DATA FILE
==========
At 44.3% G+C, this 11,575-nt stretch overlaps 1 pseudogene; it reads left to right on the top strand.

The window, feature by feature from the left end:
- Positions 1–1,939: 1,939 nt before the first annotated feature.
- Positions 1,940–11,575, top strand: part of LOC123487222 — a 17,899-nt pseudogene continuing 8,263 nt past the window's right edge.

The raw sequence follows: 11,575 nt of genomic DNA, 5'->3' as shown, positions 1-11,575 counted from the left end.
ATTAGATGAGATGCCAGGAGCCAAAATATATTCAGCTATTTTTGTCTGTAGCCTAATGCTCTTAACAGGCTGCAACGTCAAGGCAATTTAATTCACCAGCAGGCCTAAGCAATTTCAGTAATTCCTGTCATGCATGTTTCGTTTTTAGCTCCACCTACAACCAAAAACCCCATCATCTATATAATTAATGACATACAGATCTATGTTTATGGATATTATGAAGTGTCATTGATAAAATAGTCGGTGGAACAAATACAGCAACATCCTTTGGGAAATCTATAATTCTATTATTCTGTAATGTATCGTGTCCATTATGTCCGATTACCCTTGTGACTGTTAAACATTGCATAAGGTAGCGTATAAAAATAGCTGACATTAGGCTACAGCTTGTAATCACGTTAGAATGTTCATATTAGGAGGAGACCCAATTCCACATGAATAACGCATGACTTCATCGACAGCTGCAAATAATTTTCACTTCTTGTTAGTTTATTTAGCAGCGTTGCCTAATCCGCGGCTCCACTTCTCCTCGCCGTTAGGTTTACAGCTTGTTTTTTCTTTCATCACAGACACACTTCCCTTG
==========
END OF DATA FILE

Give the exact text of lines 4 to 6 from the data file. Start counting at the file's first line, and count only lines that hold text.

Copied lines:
- Positions 1,940–11,575, top strand: part of LOC123487222 — a 17,899-nt pseudogene continuing 8,263 nt past the window's right edge.

The raw sequence follows: 11,575 nt of genomic DNA, 5'->3' as shown, positions 1-11,575 counted from the left end.
ATTAGATGAGATGCCAGGAGCCAAAATATATTCAGCTATTTTTGTCTGTAGCCTAATGCTCTTAACAGGCTGCAACGTCAAGGCAATTTAATTCACCAGCAGGCCTAAGCAATTTCAGTAATTCCTGTCATGCATGTTTCGTTTTTAGCTCCACCTACAACCAAAAACCCCATCATCTATATAATTAATGACATACAGATCTATGTTTATGGATATTATGAAGTGTCATTGATAAAATAGTCGGTGGAACAAATACAGCAACATCCTTTGGGAAATCTATAATTCTATTATTCTGTAATGTATCGTGTCCATTATGTCCGATTACCCTTGTGACTGTTAAACATTGCATAAGGTAGCGTATAAAAATAGCTGACATTAGGCTACAGCTTGTAATCACGTTAGAATGTTCATATTAGGAGGAGACCCAATTCCACATGAATAACGCATGACTTCATCGACAGCTGCAAATAATTTTCACTTCTTGTTAGTTTATTTAGCAGCGTTGCCTAATCCGCGGCTCCACTTCTCCTCGCCGTTAGGTTTACAGCTTGTTTTTTCTTTCATCACAGACACACTTCCCTTG